On March 19, 2021, the California Environmental Protection Agency’s Office of Environmental Health Hazard Assessment (“OEHHA”) announced that it intends to list perfluorooctanoic acid (“PFOA”) as a chemical known to the state to cause cancer under the Safe Drinking Water and Toxic Enforcement Act of 1986 (“Proposition 65”). For several years now PFOA has been included on the Prop. 65 list as a chemical known to cause reproductive toxicity, but this proposed change would list PFOA as a chemical “known to cause cancer.”
The change in language means that any company with more than 10 employees doing business in California must provide a “clear and reasonable” warning label, unless it meets the exemption of having “no significant risk level.” Before now, as a chemical deemed to cause reproductive toxicity by OEHHA, businesses had to prove any PFOA in the product fell within the “Maximum Allowable Dose Level” to avoid adding a warning label. If, however, a warning label is required because the exposure does not qualify for an exemption, the statute provides safe harbor clear and reasonable warnings that satisfy the warning requirement. Note, Prop 65 applies to companies outside of California that manufacture products with PFOA chemicals for sale inside the state of California, too.
It is vital that these businesses remain up to date on all changes made to the Prop. 65 list annually so they can determine if they need to add a warning label or change the language of their current warning labels. This change could become effective as soon as this year, and, if it does, companies have one year to comply.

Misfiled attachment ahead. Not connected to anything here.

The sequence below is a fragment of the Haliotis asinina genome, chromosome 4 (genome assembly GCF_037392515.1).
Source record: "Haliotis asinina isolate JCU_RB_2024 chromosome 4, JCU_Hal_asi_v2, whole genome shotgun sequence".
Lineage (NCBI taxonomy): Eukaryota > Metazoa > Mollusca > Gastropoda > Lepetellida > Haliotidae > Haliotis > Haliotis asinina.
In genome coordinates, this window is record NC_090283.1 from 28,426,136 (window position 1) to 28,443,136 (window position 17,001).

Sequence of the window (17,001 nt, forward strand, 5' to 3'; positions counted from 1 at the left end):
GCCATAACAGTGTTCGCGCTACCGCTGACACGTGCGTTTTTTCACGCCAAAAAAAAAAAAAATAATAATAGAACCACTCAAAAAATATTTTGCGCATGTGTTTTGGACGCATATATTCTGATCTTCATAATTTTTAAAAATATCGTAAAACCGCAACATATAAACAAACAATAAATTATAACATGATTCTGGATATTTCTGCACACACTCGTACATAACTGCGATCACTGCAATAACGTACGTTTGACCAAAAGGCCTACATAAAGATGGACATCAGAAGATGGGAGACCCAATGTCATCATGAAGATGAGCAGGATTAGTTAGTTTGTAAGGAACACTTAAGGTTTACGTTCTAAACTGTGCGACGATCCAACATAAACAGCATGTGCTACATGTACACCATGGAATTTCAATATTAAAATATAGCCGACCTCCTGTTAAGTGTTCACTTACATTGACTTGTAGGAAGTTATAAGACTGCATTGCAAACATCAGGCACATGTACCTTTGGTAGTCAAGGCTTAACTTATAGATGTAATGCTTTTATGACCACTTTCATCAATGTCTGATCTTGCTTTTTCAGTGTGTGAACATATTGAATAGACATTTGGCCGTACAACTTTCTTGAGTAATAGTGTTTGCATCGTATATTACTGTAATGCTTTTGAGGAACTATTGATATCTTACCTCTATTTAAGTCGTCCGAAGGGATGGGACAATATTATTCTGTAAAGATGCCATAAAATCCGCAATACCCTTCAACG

Adding PFOA to the Prop. 65 List as a Known Carcinogen Under the Authoritative Bodies Mechanism:
California Health and Safety Code § 25249.8(a) requires each year that the Governor of California revise and publish a list of chemicals known to the state to cause cancer or reproductive toxicity. Since 2017, PFOA has been included on the Prop. 65 list as a chemical known to cause reproductive toxicity; however, OEHHA now seeks to also add PFOA to the Prop. 65 list as a known carcinogen under the “Authoritative Bodies” listing mechanism.
The “Authoritative Bodies” listing mechanism is detailed in Title 27, Cal. Code of Regs., § 25306. Pursuant to this code section, OEHHA will list a chemical under the Prop. 65 regulations as one “known to cause cancer” when two conditions are met:
- An authoritative body formally identifies the chemical as causing cancer (§ 25306(d)).
- The evidence considered by the authoritative body meets the sufficiency criteria contained in the regulations (§ 25306(e)).
As to the first condition, OEHHA is relying on the National Toxicology Program (“NTP”) as its authoritative body. NTP has been formally identified and listed as an authoritative body for the identification of chemicals as causing cancer under Title 27, Cal. Code of Regs., § 25306(m).
As to the second condition, OEHHA points to a 2020 report published by NTP, entitled NTP Technical Report on the Toxicology and Carcinogenesis Studies of Perfluorooctanoic Acid (CASRN 335-67-1) Administered in Feed to Sprague Dawley (Hsd:Sprague Dawley® SD®) Rats, that purportedly concluded that PFOA causes cancer. In its study, NTP found that PFOA causes increased incidences of combined malignant and benign tumors at two sites (liver and pancreas) and increased the incidences of rare malignant tumors (hepatocellular carcinoma and pancreatic acinar cell adenocarcinoma) in male rats.